Why Iranians like America again
It reflects a sense of alienation from their own rulers.
On a recent afternoon, while riding a rickety bus down Tehran's main thoroughfare, I overheard two women discussing the grim state of Iranian politics. One of them had reached a rather desperate conclusion. "Let the Americans come," she said loudly. "Let them sort things out for us."Skip to next paragraph
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Although their leaders still call America the "Great Satan," ordinary Iranians' affection for the United States seems to be thriving these days, at least in the bustling capital. This rekindled regard is evident in people's conversations, their insatiable demand for US products and culture, and their fascination with the US presidential campaign.
One can't do reliable polling about Iranians' views under their theocratic government, of course, but these shifts were still striking to me as a longtime visitor – not least because liking the US is also a way for Iranians to register their frustration with their own firebrand president, Mahmoud Ahmadinejad.
It might startle some Americans to realize that Iran has one of the most pro-American populations in the Middle East. Iranians have adored America for nearly three decades, a sentiment rooted in nostalgia for Iran's golden days, before the worst of the shah's repression and the 1979 Islamic revolution. But today's affection is new, or at least different.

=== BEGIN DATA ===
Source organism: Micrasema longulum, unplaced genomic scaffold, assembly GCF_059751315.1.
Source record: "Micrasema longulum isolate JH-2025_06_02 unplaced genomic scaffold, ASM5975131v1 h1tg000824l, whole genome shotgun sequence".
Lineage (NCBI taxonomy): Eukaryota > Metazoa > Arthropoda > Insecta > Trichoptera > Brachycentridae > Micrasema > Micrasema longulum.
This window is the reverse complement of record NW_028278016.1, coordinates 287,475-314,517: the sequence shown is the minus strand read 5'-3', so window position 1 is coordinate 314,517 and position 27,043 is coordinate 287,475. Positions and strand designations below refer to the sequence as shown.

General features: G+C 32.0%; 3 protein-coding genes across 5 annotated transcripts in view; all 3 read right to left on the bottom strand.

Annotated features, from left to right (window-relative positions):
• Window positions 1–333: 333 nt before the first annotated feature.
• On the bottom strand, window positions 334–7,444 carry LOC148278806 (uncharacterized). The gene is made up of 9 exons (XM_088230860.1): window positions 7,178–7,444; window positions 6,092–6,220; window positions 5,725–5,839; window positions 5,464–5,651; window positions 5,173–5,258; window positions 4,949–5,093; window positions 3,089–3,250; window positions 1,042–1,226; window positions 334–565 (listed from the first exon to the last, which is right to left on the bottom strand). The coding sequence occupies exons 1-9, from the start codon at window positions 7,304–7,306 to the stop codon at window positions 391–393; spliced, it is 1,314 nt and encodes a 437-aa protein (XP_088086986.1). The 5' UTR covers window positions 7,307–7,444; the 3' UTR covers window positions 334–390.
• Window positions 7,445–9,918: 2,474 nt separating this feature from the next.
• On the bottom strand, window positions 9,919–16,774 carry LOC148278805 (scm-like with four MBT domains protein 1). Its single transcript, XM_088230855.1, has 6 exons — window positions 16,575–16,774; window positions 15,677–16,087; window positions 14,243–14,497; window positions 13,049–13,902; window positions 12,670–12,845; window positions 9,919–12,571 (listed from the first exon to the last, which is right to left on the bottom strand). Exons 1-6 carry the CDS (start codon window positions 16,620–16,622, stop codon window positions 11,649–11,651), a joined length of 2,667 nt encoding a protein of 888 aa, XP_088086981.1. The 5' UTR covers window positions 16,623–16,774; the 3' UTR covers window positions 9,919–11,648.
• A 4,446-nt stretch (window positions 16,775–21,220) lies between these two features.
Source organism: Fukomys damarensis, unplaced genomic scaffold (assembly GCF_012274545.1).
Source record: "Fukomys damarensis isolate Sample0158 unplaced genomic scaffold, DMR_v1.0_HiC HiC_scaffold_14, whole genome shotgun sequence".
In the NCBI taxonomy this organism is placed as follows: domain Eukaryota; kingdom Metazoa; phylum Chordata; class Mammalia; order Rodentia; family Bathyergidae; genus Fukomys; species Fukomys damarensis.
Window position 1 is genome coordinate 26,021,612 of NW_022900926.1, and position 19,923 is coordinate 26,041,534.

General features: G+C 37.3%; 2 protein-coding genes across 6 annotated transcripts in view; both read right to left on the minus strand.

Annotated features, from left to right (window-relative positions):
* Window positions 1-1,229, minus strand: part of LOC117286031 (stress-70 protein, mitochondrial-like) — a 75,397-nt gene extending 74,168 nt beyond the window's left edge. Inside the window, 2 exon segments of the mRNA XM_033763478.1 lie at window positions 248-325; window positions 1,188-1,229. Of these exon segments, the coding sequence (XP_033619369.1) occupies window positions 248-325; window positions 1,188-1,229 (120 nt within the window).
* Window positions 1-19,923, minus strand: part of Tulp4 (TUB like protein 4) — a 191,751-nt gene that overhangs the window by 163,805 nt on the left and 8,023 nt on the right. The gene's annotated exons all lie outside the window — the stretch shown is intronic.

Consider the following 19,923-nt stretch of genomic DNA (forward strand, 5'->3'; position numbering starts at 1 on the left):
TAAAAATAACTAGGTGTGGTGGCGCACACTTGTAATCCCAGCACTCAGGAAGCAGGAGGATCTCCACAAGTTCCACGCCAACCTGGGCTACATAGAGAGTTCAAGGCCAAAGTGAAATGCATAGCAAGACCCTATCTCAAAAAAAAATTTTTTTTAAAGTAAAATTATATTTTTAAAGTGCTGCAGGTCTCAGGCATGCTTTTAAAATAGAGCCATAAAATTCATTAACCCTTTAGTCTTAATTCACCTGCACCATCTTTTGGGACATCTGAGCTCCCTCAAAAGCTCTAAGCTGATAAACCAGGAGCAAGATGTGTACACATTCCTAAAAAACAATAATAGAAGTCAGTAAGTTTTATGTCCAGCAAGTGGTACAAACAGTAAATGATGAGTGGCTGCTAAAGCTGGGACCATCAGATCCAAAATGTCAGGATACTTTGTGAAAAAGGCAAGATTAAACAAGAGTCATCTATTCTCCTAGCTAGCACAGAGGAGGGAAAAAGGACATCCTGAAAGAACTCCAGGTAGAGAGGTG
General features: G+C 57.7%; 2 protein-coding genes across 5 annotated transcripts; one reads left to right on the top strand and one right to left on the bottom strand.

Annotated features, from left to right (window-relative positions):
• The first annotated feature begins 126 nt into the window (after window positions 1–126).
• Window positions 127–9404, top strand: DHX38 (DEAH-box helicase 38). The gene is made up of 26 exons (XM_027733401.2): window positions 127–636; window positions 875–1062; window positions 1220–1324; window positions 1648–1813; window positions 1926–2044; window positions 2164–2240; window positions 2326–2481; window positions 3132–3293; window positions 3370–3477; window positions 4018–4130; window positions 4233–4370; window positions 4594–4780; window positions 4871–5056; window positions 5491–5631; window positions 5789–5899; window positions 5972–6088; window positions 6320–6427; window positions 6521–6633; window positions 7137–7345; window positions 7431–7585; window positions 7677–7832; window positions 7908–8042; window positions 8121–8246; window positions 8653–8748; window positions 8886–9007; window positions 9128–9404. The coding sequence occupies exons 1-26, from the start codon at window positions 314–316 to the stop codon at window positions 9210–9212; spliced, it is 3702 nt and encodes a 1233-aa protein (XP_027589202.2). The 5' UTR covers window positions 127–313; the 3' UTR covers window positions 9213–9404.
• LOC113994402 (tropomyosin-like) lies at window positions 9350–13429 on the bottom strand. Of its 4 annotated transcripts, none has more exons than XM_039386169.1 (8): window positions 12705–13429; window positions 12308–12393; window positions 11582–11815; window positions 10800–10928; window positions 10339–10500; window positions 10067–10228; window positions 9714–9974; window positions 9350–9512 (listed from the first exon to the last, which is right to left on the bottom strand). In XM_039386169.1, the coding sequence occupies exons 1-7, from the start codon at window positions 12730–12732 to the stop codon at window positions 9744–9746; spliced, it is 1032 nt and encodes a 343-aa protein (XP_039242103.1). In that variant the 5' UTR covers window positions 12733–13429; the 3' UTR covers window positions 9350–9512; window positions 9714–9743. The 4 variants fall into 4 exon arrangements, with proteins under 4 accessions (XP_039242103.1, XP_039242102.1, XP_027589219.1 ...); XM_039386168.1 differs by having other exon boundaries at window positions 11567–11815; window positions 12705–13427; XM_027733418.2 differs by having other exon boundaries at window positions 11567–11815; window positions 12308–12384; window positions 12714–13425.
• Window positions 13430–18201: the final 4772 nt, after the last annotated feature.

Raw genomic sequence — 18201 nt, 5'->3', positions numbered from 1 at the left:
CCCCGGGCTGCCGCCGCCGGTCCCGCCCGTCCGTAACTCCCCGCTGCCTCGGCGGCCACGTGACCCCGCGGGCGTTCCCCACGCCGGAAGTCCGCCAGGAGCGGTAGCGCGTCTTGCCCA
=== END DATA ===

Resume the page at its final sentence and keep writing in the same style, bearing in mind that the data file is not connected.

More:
Starting in about 2005, Iranians' historic esteem for the US gave way to a deep ambivalence that is only now ending. President Bush's post-9/11 wars of liberation on both of Iran's borders rattled ordinary Iranians, and Washington's opposition to Iran's nuclear program added to their resentment. In early 2006, when I lived in Iran as a journalist, I had only to step outdoors to hear the complaints.
It was a time when Iranians of all ages and backgrounds united in their pique against the US, turning their backs on its traditions and culture. But on a recent trip to Iran, I found a shift in sentiment.
The most interesting aspect of the revival of warm feelings today is that the US has done so little to earn them. Instead, Iranians' renewed pro-American sentiments reflect the depth of their alienation from their own rulers. As a family friend put it: "It's a matter of being drawn to the opposite of what you can't stand."
I lived in Iran until last summer and experienced all the reasons why Mr. Ahmadinejad has replaced the US as Iranians' top object of vexation. Under his leadership, inflation has spiked at least 20 percent, according to nongovernment analysts – thanks to Ahmadinejad's expansionary fiscal policies, which inject vast amounts of cash into the economy.
Inflation has hit the real estate market particularly hard. Housing prices have surged by nearly 150 percent, according to real estate agents. For most Iranians, previously manageable rents have become tremendous burdens.